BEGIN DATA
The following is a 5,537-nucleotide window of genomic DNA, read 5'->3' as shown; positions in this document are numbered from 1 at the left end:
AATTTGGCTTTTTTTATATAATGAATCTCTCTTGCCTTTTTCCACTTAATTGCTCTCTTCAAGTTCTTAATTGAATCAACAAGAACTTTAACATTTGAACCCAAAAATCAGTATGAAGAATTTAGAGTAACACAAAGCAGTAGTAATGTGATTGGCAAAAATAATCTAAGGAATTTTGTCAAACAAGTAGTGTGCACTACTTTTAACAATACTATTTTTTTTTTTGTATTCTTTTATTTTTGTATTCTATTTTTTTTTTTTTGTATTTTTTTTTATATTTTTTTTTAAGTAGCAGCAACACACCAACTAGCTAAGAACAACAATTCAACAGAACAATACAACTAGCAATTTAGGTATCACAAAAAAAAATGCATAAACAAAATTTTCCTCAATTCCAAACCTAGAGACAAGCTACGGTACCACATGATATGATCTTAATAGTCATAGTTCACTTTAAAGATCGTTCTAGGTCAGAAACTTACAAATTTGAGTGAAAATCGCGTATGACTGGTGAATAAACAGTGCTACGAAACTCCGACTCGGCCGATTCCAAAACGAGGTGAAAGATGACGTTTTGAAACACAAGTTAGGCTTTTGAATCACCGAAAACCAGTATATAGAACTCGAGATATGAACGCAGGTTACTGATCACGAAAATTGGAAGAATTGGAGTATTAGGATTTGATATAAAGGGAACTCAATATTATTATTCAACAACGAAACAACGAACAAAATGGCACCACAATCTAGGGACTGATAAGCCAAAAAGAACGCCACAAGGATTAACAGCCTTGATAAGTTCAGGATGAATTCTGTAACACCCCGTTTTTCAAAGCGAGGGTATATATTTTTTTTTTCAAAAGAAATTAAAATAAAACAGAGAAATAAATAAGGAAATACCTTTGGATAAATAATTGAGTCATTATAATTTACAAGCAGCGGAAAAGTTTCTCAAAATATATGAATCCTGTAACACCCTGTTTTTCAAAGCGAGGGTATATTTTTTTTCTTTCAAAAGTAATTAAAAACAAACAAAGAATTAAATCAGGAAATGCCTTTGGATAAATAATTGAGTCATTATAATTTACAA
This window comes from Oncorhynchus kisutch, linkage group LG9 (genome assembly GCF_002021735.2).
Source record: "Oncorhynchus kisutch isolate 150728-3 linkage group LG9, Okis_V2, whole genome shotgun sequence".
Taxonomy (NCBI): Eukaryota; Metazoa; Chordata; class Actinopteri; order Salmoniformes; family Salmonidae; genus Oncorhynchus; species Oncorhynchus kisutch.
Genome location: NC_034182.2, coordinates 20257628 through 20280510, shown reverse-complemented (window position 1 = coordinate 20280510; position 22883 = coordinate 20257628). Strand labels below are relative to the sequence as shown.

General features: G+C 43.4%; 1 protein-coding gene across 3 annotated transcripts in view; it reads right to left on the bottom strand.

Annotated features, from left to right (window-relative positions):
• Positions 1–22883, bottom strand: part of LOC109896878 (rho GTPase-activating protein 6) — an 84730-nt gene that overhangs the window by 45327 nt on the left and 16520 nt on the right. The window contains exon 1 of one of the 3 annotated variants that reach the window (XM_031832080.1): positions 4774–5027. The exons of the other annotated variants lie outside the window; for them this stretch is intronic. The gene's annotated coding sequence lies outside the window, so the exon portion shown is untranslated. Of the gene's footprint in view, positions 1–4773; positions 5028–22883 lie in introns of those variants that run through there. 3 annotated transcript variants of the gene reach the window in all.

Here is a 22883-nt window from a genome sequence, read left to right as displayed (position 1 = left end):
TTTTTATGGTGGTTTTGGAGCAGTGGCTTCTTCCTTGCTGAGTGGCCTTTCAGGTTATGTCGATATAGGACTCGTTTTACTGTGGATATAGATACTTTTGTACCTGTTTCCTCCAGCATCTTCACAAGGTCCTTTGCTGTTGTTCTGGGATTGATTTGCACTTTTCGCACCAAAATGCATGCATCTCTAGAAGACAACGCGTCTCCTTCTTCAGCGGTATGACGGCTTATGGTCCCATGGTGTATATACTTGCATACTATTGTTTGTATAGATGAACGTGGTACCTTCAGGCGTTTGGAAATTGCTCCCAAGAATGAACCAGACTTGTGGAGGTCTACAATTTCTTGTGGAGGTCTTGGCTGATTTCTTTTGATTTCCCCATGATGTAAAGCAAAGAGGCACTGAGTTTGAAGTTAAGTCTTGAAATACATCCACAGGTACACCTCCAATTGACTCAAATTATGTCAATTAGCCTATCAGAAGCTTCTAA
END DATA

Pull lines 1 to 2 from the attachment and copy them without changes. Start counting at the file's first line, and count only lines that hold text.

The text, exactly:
The following is a 5,537-nucleotide window of genomic DNA, read 5'->3' as shown; positions in this document are numbered from 1 at the left end:
AATTTGGCTTTTTTTATATAATGAATCTCTCTTGCCTTTTTCCACTTAATTGCTCTCTTCAAGTTCTTAATTGAATCAACAAGAACTTTAACATTTGAACCCAAAAATCAGTATGAAGAATTTAGAGTAACACAAAGCAGTAGTAATGTGATTGGCAAAAATAATCTAAGGAATTTTGTCAAACAAGTAGTGTGCACTACTTTTAACAATACTATTTTTTTTTTTGTATTCTTTTATTTTTGTATTCTATTTTTTTTTTTTTGTATTTTTTTTTATATTTTTTTTTAAGTAGCAGCAACACACCAACTAGCTAAGAACAACAATTCAACAGAACAATACAACTAGCAATTTAGGTATCACAAAAAAAAATGCATAAACAAAATTTTCCTCAATTCCAAACCTAGAGACAAGCTACGGTACCACATGATATGATCTTAATAGTCATAGTTCACTTTAAAGATCGTTCTAGGTCAGAAACTTACAAATTTGAGTGAAAATCGCGTATGACTGGTGAATAAACAGTGCTACGAAACTCCGACTCGGCCGATTCCAAAACGAGGTGAAAGATGACGTTTTGAAACACAAGTTAGGCTTTTGAATCACCGAAAACCAGTATATAGAACTCGAGATATGAACGCAGGTTACTGATCACGAAAATTGGAAGAATTGGAGTATTAGGATTTGATATAAAGGGAACTCAATATTATTATTCAACAACGAAACAACGAACAAAATGGCACCACAATCTAGGGACTGATAAGCCAAAAAGAACGCCACAAGGATTAACAGCCTTGATAAGTTCAGGATGAATTCTGTAACACCCCGTTTTTCAAAGCGAGGGTATATATTTTTTTTTTCAAAAGAAATTAAAATAAAACAGAGAAATAAATAAGGAAATACCTTTGGATAAATAATTGAGTCATTATAATTTACAAGCAGCGGAAAAGTTTCTCAAAATATATGAATCCTGTAACACCCTGTTTTTCAAAGCGAGGGTATATTTTTTTTCTTTCAAAAGTAATTAAAAACAAACAAAGAATTAAATCAGGAAATGCCTTTGGATAAATAATTGAGTCATTATAATTTACAA